Extractives

OECD National Contact Points and the Extractive Sector

Meeting Report, 23 March 2012

OECD National Contact Points and the Extractive Sector

The 2011 revision of the OECD Guidelines for Multinational Enterprises (“the OECD Guidelines”) represents a significant development and an opportunity for all parties to the OECD process – governments, civil society, trade unions and businesses – to improve the protection of and respect for human rights.

The revised OECD Guidelines include an entirely new chapter on human rights that builds on the United Nations Guiding Principles on Business and Human Rights and strengthens the possibility of bringing complaints for mediation to National Contact Points (“NCPs”) established pursuant to the OECD Guidelines.

The aim of the Workshop in London was to raise awareness of the potential impact of the revised OECD Guidelines and ways in which they might be used constructively to best protect human rights.

The extractive sector was chosen as the focus for the Workshop as nearly half of all existing complaints to NCPs have related to this broad sector. It therefore represents a significant amount of prior experience and insight in applying and participating in mediations under the OECD Guidelines. As one speaker from the mining sector put it, the ‘social license to operate’ is now as core to operations as any technical issue, and there are often very significant business costs when this license is lost and trust breaks down.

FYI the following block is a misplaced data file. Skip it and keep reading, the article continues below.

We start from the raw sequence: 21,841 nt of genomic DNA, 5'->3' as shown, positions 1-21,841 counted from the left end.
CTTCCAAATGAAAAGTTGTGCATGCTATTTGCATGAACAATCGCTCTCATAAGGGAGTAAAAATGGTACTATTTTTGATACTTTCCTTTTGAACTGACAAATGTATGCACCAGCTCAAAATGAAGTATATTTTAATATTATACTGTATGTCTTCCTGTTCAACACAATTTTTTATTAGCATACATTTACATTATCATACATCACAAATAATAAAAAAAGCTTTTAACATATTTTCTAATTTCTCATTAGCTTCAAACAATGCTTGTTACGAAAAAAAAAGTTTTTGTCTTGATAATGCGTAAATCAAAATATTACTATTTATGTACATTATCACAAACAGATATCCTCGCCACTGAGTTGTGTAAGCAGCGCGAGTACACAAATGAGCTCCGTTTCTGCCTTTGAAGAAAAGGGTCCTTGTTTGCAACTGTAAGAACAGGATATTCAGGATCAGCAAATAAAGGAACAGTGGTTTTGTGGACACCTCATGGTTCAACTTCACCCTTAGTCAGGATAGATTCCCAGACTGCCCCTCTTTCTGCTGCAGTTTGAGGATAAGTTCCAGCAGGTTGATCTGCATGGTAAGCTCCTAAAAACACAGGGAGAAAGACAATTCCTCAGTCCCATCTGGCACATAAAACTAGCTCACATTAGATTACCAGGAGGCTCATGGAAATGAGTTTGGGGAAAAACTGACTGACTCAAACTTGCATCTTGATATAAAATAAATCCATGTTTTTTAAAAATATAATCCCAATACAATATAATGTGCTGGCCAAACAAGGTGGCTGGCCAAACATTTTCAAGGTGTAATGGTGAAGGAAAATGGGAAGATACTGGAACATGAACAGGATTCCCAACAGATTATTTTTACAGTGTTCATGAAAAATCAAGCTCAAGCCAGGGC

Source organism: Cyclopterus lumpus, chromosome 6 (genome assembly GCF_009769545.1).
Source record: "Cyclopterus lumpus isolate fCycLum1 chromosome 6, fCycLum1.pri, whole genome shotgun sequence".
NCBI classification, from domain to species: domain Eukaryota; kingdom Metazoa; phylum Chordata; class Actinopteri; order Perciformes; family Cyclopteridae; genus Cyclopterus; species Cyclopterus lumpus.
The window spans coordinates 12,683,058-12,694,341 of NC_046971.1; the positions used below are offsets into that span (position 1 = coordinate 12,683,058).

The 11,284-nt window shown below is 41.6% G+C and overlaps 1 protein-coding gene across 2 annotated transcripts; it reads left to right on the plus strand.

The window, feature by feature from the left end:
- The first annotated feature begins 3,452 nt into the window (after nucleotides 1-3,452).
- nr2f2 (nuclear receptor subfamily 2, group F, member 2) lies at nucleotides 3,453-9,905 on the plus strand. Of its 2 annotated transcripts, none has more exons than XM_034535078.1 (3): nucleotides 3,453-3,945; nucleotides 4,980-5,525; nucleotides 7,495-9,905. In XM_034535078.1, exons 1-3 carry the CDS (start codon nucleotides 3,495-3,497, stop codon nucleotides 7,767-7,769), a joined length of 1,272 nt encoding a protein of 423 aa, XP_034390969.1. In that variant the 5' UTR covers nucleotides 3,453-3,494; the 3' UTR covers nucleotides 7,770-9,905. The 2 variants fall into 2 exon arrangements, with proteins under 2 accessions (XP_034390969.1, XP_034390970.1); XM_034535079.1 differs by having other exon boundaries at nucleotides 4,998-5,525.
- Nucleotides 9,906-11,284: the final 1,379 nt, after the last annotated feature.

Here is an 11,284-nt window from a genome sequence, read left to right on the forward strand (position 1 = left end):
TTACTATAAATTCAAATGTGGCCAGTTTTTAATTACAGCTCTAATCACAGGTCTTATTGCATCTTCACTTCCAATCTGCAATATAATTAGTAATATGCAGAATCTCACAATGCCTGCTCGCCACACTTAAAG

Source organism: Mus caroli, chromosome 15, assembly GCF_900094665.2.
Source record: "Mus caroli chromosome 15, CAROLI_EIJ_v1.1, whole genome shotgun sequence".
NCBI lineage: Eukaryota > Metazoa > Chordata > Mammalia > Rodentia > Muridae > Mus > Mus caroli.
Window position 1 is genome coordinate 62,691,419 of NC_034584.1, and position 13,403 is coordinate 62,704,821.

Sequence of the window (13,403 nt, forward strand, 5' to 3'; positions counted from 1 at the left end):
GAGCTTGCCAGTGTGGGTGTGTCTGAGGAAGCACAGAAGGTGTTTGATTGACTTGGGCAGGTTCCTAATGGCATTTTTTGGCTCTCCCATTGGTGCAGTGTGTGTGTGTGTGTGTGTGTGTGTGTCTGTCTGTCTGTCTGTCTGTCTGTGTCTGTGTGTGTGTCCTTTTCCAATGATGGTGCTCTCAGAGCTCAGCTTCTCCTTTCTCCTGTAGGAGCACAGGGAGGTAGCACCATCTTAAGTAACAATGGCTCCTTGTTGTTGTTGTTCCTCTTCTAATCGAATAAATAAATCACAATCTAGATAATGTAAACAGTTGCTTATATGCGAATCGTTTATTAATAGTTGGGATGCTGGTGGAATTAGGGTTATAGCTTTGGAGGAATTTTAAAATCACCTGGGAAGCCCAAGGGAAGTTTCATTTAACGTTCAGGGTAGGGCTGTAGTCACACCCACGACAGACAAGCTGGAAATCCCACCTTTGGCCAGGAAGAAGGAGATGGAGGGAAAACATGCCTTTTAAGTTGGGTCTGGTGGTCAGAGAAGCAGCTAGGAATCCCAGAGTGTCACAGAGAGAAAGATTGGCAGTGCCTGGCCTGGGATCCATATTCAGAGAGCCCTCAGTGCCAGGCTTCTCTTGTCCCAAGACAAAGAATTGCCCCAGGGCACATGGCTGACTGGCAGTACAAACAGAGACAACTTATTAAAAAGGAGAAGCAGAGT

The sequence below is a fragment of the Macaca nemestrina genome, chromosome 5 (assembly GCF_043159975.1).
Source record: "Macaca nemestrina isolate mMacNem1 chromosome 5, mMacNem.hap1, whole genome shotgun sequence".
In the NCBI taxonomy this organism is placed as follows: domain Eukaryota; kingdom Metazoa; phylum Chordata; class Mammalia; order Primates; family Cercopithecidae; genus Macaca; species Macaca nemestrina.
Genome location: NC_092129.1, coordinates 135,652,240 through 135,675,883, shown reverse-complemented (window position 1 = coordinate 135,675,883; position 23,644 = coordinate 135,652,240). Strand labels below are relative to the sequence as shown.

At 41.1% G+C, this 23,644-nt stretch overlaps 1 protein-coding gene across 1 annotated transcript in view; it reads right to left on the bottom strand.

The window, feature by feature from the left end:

The Workshop reflected emerging lessons around how NCPs can operate most effectively against their core criteria set out in the Implementation Procedure of the OECD Guidelines of visibility, accessibility, transparency and accountability to further the objective of functional equivalence between NCPs.

A number of critical factors raised during the Workshop were:

  • the competency and capacity of the NCP in relation to mediation and how professionals were engaged;
  • the perceived and actual impartiality and credibility of the NCP;
  • consistency and timeliness in dealing with complaints;
  • understanding of the OECD Guidelines themselves;
  • and local knowledge and capacity where the complaint was located.

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